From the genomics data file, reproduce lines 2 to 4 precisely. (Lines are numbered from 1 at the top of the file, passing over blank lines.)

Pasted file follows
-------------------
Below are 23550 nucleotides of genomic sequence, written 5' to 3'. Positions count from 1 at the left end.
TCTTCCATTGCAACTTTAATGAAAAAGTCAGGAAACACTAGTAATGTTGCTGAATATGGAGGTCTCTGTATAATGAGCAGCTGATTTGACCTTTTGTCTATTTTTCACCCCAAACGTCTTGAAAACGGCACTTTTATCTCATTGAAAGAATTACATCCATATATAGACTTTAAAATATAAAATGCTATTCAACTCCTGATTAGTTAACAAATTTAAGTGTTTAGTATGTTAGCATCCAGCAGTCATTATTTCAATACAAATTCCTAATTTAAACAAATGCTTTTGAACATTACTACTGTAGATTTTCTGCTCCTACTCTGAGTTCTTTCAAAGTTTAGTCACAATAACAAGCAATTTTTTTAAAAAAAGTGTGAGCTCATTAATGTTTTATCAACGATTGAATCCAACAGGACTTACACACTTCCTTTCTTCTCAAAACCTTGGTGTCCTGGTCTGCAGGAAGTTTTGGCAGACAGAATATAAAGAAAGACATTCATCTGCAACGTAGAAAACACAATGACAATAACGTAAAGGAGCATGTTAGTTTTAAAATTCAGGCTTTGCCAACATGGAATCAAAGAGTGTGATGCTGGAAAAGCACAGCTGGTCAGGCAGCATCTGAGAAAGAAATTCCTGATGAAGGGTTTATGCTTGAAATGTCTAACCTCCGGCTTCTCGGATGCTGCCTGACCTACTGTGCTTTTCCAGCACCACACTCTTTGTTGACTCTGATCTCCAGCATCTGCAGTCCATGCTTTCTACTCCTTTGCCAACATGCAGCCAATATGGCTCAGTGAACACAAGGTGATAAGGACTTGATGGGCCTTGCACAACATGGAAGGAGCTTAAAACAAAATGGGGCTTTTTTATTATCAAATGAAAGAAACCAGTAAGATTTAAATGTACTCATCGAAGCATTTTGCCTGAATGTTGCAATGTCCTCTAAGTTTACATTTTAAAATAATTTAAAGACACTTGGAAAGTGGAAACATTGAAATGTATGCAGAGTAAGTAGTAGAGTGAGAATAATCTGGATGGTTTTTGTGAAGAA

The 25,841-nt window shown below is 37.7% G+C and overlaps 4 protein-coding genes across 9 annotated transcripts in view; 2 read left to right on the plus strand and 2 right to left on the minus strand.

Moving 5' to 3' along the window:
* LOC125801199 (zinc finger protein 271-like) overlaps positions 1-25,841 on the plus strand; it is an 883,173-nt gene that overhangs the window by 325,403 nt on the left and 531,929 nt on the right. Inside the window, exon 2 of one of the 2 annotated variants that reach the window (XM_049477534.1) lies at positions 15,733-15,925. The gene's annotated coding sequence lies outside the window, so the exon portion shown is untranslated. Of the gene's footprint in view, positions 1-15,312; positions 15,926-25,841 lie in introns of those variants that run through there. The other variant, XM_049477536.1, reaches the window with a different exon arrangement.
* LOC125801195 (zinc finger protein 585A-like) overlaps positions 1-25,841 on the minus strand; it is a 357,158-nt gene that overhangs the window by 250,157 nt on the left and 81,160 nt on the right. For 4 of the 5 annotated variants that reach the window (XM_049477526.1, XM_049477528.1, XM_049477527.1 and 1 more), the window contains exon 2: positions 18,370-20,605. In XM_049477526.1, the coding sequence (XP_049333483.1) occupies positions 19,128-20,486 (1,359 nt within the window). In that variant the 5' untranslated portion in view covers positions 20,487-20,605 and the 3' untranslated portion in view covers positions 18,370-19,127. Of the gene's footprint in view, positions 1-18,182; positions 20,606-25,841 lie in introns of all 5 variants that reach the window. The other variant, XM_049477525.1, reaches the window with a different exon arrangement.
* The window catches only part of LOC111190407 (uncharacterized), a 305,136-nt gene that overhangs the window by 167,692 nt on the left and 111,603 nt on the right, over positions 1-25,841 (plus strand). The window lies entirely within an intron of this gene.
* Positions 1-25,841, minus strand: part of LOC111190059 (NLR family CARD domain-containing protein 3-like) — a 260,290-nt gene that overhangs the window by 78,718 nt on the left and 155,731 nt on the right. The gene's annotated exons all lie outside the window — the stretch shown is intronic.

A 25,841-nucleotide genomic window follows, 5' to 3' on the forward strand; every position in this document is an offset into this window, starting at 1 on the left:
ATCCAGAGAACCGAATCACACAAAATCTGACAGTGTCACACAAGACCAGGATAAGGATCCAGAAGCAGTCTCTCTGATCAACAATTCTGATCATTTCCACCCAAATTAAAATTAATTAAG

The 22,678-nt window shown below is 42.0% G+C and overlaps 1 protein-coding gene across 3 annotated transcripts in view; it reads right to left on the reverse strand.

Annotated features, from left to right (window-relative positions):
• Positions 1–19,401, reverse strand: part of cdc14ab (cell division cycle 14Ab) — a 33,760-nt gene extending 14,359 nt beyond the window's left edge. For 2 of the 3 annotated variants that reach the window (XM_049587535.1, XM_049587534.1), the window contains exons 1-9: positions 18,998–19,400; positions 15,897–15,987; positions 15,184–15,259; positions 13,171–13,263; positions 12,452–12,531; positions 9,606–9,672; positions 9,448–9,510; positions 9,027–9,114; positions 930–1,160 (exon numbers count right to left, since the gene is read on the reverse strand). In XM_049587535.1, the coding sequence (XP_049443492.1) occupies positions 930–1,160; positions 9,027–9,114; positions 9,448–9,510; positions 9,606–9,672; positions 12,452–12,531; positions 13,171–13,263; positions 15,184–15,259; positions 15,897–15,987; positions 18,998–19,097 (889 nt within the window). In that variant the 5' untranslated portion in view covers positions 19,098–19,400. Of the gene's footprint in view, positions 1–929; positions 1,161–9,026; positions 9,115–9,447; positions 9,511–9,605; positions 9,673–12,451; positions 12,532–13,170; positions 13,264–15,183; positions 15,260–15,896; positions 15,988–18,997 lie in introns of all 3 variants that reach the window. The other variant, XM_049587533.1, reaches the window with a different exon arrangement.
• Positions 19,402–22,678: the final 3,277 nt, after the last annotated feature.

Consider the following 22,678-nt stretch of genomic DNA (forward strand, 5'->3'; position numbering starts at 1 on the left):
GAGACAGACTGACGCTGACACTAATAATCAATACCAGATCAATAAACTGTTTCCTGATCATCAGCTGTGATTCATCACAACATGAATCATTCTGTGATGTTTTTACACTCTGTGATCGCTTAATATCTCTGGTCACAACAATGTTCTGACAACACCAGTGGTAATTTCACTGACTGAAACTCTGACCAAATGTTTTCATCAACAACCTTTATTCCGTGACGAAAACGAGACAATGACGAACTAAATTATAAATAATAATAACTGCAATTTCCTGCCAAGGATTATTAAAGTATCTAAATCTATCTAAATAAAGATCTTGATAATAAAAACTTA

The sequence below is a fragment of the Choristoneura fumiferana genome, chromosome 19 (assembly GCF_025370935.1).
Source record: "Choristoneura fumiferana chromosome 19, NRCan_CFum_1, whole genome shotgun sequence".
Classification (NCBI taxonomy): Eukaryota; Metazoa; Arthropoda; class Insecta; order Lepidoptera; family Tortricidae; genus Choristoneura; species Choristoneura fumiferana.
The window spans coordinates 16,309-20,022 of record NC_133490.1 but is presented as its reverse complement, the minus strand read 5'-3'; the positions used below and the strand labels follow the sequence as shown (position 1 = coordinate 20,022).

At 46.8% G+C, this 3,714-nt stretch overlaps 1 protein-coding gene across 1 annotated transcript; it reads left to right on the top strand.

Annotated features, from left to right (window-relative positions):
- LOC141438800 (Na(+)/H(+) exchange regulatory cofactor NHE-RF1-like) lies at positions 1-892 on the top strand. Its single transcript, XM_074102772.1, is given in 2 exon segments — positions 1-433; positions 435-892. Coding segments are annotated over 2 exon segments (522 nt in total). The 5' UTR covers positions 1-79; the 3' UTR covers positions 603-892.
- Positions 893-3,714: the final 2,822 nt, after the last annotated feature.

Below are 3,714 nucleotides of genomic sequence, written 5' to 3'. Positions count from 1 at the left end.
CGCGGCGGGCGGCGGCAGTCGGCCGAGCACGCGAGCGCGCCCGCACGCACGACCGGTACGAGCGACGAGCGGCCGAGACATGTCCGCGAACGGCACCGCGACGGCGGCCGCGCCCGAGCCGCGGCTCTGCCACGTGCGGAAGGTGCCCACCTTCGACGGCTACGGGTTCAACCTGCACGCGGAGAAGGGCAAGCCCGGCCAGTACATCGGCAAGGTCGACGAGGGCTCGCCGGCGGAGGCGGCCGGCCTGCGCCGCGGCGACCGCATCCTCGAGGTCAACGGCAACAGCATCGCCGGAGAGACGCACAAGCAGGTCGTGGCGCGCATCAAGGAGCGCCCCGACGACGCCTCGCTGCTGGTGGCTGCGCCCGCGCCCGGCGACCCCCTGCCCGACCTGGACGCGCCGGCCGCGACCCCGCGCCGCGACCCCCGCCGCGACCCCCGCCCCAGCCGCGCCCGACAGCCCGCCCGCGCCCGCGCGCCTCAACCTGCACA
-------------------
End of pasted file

TCTTCCATTGCAACTTTAATGAAAAAGTCAGGAAACACTAGTAATGTTGCTGAATATGGAGGTCTCTGTATAATGAGCAGCTGATTTGACCTTTTGTCTATTTTTCACCCCAAACGTCTTGAAAACGGCACTTTTATCTCATTGAAAGAATTACATCCATATATAGACTTTAAAATATAAAATGCTATTCAACTCCTGATTAGTTAACAAATTTAAGTGTTTAGTATGTTAGCATCCAGCAGTCATTATTTCAATACAAATTCCTAATTTAAACAAATGCTTTTGAACATTACTACTGTAGATTTTCTGCTCCTACTCTGAGTTCTTTCAAAGTTTAGTCACAATAACAAGCAATTTTTTTAAAAAAAGTGTGAGCTCATTAATGTTTTATCAACGATTGAATCCAACAGGACTTACACACTTCCTTTCTTCTCAAAACCTTGGTGTCCTGGTCTGCAGGAAGTTTTGGCAGACAGAATATAAAGAAAGACATTCATCTGCAACGTAGAAAACACAATGACAATAACGTAAAGGAGCATGTTAGTTTTAAAATTCAGGCTTTGCCAACATGGAATCAAAGAGTGTGATGCTGGAAAAGCACAGCTGGTCAGGCAGCATCTGAGAAAGAAATTCCTGATGAAGGGTTTATGCTTGAAATGTCTAACCTCCGGCTTCTCGGATGCTGCCTGACCTACTGTGCTTTTCCAGCACCACACTCTTTGTTGACTCTGATCTCCAGCATCTGCAGTCCATGCTTTCTACTCCTTTGCCAACATGCAGCCAATATGGCTCAGTGAACACAAGGTGATAAGGACTTGATGGGCCTTGCACAACATGGAAGGAGCTTAAAACAAAATGGGGCTTTTTTATTATCAAATGAAAGAAACCAGTAAGATTTAAATGTACTCATCGAAGCATTTTGCCTGAATGTTGCAATGTCCTCTAAGTTTACATTTTAAAATAATTTAAAGACACTTGGAAAGTGGAAACATTGAAATGTATGCAGAGTAAGTAGTAGAGTGAGAATAATCTGGATGGTTTTTGTGAAGAA

The 25,841-nt window shown below is 37.7% G+C and overlaps 4 protein-coding genes across 9 annotated transcripts in view; 2 read left to right on the plus strand and 2 right to left on the minus strand.

Moving 5' to 3' along the window: